The Stolper-Samuelson Theorem shows that when a national economy specializes in the production of a good in which it has a comparative advantage and then the relative price of that good rises on global markets, the return on investment in the factor of production that most contributes to making that good will rise. For example, if a country has a comparative advantage in making blue jeans, and it specializes in making blue jeans, and labor is the most important factor of production in making blue jeans, if the relative price of blue jeans on globals markets rises, then the return on investment in labor in that country will rise. This is equivalent to saying that the marginal product of labor in that country will rise, and in a competitive labor market, the price of labor (the wage) should equal its marginal product, so producer wages should rise with, for instance, a relative increase in global demand for blue jeans (which would push up the price).
There is vigorous debate over the extent to which the Stolper-Samuelson Theorem is applicable to world in which we live today. It requires making a number of assumptions in order for its conclusion to hold (constant returns to scale, perfect competition, an equal number of factors and products). One famous counterexample to Stolper-Samuelson was proposed Raúl Prebisch and Hans Singer and was embraced by the anti-trade left of the postwar years. Prebisch and Singer propose that because complex manufactured goods (like computers) exhibit greater income elasticity of demand than simple commodities (like wheat or coffee), if a country specializes in exporting wheat (consistent with its comparative advantage), and relies on imports from foreign manufacturers to get computers, as global incomes rise, it will suffer declining terms of trade (i.e. as time passes, each imported computer will cost more and more wheat). Today, the Prebisch-Singer Hypothesis, as it’s called, has received some degree of very qualified acceptance by mainstream economists. Its fundamental proposal that it doesn’t always make sense to treat comparative advantages as destiny is quite widely accepted, though more on the basis of Paul Krugman’s work in New Trade Theory (demonstrating, e.g., that comparative advantages can arise from economies of scale in addition to from initial actor endowments) than on the basis of Prebisch and Singer’s work. However, the specifics of the hypothesis are regarded as an extremely special case, an exception to what is generally true of developing countries. There are two main reasons for this. The first is that many developing countries specialize in the extraction of metals and minerals that are necessary inputs in making complex manufactured goods, like copper and silicon. These commodities likely violate Prebisch-Singer’s assumption that simple commodity goods necessarily exhibit lower income elasticity of demand than complex manufactured goods. The second reason is that many of the complex manufactured goods that the poorest countries import from wealthier countries actually probably increase those countries’ productivity in producing basic commodities (consider, for instance, the way organizations like Precision Agriculture for Development deliver scientific agricultural guidance to farmers throughout South Asia and Subsaharan Africa via their cell phones).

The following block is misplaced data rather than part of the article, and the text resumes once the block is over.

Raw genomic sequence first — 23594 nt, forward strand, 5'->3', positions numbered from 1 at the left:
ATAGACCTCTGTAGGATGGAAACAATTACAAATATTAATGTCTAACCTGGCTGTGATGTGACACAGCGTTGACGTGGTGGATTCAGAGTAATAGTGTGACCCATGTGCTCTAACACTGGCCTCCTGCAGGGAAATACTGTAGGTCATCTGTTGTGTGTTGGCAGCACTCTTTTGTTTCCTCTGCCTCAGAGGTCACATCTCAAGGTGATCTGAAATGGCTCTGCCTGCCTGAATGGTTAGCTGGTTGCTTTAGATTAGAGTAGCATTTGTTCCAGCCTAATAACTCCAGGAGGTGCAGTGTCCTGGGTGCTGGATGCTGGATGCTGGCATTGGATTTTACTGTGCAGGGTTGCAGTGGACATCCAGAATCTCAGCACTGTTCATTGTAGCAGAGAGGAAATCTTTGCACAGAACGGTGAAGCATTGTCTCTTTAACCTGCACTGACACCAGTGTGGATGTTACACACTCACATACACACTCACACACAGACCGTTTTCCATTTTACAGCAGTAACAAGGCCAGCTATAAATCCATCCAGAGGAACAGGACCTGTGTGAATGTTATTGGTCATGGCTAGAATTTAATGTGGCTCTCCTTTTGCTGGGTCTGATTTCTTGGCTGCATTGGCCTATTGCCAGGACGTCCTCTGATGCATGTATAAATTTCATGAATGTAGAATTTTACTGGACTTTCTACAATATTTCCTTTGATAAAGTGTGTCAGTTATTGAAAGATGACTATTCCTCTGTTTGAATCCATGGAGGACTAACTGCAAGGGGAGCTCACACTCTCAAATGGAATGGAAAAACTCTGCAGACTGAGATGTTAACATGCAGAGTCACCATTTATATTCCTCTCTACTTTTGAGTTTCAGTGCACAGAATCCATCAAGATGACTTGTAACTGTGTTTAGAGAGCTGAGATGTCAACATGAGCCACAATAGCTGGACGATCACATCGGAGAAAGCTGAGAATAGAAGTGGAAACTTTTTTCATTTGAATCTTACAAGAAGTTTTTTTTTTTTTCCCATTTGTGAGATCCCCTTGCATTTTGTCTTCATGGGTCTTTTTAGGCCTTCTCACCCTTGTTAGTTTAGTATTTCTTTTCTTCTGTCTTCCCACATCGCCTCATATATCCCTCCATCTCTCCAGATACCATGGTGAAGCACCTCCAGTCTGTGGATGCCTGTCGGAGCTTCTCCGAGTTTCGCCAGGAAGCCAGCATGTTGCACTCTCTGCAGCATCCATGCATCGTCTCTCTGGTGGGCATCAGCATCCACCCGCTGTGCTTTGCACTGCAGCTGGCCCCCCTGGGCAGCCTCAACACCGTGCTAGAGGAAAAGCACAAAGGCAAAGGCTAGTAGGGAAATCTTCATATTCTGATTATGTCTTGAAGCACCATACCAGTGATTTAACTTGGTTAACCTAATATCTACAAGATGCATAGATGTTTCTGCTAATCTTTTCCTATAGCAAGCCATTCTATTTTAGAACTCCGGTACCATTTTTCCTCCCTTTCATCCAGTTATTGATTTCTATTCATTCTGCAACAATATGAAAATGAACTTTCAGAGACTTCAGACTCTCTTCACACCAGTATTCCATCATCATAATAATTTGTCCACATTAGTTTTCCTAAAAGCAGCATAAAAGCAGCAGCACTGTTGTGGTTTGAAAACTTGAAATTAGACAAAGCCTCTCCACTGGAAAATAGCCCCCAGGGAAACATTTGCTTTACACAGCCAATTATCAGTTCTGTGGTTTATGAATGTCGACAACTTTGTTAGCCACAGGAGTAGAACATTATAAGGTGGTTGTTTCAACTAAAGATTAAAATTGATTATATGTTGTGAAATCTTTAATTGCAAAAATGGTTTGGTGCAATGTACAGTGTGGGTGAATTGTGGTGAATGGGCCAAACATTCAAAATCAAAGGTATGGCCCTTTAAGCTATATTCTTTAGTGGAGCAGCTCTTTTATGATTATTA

I’m not sure to what extent this theoretical background will be helpful to you as you think about convergence, but regarding the facts on the ground, with very few exceptions (like Botswana), almost all of the progress toward convergence in the last four decades has taken place in East Asia. While the “Asian Miracle” is very much real, it may itself prove to be a special case, specific to the region or the historical period in which it took place. As premature deindustrialization begins to take its toll on those countries that are not yet rich, there are, I think, a number of serious concerns about the continued viability of the export-led growth models that lifted countries like South Korea and Japan out of poverty. While the theoretical insights on which those models were based are robust, it remains to be seen to what extent they continue to apply in our 21st-century economy. Similarly, the traditional convergence thesis assumes increasing liberalization of international trade and capital flows, a premise that has grown increasingly untenable over the last five years.